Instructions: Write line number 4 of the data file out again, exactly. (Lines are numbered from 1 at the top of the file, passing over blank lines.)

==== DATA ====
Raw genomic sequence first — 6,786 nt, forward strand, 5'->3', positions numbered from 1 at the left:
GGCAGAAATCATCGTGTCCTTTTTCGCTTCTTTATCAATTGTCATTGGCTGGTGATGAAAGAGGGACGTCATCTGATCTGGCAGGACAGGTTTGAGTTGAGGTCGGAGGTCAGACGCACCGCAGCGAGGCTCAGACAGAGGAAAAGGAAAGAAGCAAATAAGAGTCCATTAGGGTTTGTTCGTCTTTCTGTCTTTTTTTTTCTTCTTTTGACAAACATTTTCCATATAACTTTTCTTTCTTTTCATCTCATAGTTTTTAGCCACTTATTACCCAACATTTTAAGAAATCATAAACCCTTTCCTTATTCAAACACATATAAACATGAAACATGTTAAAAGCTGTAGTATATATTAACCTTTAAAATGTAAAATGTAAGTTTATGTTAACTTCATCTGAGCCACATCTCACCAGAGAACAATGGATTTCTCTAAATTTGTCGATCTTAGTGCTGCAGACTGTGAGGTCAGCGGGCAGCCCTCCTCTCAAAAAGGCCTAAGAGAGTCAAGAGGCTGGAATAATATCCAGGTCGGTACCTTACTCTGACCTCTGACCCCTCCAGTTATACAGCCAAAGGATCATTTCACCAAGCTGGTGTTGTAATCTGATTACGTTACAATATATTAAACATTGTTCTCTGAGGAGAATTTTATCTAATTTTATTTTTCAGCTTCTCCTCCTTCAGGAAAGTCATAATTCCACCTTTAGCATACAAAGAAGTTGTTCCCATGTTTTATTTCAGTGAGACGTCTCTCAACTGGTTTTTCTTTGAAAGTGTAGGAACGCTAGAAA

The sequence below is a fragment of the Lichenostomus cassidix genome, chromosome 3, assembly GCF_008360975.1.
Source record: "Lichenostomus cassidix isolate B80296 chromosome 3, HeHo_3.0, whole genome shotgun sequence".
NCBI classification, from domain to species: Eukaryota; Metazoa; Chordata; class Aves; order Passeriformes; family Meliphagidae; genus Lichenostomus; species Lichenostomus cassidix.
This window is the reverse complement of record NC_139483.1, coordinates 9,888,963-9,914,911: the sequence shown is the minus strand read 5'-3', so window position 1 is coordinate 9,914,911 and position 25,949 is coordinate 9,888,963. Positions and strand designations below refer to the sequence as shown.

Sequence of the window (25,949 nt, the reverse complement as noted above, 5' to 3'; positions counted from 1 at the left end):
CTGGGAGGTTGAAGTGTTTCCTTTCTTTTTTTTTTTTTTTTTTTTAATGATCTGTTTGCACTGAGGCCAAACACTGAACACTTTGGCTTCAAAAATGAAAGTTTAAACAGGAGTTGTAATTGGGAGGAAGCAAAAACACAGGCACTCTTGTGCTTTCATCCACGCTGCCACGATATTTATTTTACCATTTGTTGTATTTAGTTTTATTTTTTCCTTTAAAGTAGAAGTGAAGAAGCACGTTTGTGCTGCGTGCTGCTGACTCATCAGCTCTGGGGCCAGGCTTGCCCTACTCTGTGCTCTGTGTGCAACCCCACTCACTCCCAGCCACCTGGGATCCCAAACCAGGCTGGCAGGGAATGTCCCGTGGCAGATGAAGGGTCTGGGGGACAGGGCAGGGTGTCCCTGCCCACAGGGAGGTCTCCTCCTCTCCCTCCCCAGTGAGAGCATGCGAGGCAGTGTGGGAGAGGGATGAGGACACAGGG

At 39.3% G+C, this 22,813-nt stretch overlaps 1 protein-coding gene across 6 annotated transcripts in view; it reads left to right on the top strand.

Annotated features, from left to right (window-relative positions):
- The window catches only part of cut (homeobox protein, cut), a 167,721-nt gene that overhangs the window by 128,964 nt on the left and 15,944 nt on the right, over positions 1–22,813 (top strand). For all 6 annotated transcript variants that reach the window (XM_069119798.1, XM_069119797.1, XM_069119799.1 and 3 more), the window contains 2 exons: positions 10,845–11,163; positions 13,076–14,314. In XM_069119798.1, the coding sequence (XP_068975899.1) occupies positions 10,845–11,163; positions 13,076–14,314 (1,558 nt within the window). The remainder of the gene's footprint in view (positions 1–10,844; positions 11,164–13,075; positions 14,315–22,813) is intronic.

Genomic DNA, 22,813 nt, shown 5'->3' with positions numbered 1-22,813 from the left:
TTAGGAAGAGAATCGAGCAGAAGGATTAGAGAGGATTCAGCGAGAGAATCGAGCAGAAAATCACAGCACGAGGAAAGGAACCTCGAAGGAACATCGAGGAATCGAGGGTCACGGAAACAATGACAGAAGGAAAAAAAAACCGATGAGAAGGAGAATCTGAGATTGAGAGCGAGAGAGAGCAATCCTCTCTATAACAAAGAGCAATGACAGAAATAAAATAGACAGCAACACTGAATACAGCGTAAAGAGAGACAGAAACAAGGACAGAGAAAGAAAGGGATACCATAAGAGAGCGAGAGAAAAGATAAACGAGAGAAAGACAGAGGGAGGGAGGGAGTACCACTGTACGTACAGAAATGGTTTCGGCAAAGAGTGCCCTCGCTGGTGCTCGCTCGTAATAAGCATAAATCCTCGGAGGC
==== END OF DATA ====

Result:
Source record: "Lichenostomus cassidix isolate B80296 chromosome 3, HeHo_3.0, whole genome shotgun sequence".